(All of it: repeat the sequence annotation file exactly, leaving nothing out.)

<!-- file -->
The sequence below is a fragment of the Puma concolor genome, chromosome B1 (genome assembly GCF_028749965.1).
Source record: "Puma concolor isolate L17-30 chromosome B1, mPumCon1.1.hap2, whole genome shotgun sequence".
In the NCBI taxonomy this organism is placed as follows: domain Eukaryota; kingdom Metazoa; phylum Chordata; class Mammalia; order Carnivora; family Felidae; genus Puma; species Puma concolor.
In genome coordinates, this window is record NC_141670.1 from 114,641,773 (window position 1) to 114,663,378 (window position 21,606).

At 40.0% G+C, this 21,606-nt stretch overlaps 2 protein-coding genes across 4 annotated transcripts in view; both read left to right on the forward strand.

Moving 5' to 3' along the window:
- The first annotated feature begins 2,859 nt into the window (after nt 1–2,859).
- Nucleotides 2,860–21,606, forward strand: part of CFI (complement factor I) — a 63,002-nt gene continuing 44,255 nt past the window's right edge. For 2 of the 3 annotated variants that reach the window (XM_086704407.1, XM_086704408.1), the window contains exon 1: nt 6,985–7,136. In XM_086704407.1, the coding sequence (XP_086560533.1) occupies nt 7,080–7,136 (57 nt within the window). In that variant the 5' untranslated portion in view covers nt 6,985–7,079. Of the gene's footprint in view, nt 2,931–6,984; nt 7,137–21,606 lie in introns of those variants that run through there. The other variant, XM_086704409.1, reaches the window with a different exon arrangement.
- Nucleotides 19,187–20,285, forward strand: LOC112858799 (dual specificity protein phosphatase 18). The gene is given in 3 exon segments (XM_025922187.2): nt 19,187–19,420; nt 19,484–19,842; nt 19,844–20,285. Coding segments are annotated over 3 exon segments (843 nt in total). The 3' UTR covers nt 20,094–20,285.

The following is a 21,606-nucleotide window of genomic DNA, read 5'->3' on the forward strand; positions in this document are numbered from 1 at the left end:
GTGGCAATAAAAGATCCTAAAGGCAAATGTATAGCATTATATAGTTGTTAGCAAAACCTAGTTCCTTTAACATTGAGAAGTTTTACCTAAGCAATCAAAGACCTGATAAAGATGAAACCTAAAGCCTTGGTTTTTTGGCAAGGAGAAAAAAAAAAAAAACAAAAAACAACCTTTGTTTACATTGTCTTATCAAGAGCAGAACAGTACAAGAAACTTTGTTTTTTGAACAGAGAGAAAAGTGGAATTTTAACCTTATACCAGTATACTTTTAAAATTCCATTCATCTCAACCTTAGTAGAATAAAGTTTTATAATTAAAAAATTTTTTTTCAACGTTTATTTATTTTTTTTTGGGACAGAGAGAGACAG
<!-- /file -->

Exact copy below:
The sequence below is a fragment of the Puma concolor genome, chromosome B1 (genome assembly GCF_028749965.1).
Source record: "Puma concolor isolate L17-30 chromosome B1, mPumCon1.1.hap2, whole genome shotgun sequence".
In the NCBI taxonomy this organism is placed as follows: domain Eukaryota; kingdom Metazoa; phylum Chordata; class Mammalia; order Carnivora; family Felidae; genus Puma; species Puma concolor.
In genome coordinates, this window is record NC_141670.1 from 114,641,773 (window position 1) to 114,663,378 (window position 21,606).

At 40.0% G+C, this 21,606-nt stretch overlaps 2 protein-coding genes across 4 annotated transcripts in view; both read left to right on the forward strand.

Moving 5' to 3' along the window:
- The first annotated feature begins 2,859 nt into the window (after nt 1–2,859).
- Nucleotides 2,860–21,606, forward strand: part of CFI (complement factor I) — a 63,002-nt gene continuing 44,255 nt past the window's right edge. For 2 of the 3 annotated variants that reach the window (XM_086704407.1, XM_086704408.1), the window contains exon 1: nt 6,985–7,136. In XM_086704407.1, the coding sequence (XP_086560533.1) occupies nt 7,080–7,136 (57 nt within the window). In that variant the 5' untranslated portion in view covers nt 6,985–7,079. Of the gene's footprint in view, nt 2,931–6,984; nt 7,137–21,606 lie in introns of those variants that run through there. The other variant, XM_086704409.1, reaches the window with a different exon arrangement.
- Nucleotides 19,187–20,285, forward strand: LOC112858799 (dual specificity protein phosphatase 18). The gene is given in 3 exon segments (XM_025922187.2): nt 19,187–19,420; nt 19,484–19,842; nt 19,844–20,285. Coding segments are annotated over 3 exon segments (843 nt in total). The 3' UTR covers nt 20,094–20,285.

The following is a 21,606-nucleotide window of genomic DNA, read 5'->3' on the forward strand; positions in this document are numbered from 1 at the left end:
GTGGCAATAAAAGATCCTAAAGGCAAATGTATAGCATTATATAGTTGTTAGCAAAACCTAGTTCCTTTAACATTGAGAAGTTTTACCTAAGCAATCAAAGACCTGATAAAGATGAAACCTAAAGCCTTGGTTTTTTGGCAAGGAGAAAAAAAAAAAAAACAAAAAACAACCTTTGTTTACATTGTCTTATCAAGAGCAGAACAGTACAAGAAACTTTGTTTTTTGAACAGAGAGAAAAGTGGAATTTTAACCTTATACCAGTATACTTTTAAAATTCCATTCATCTCAACCTTAGTAGAATAAAGTTTTATAATTAAAAAATTTTTTTTCAACGTTTATTTATTTTTTTTTGGGACAGAGAGAGACAG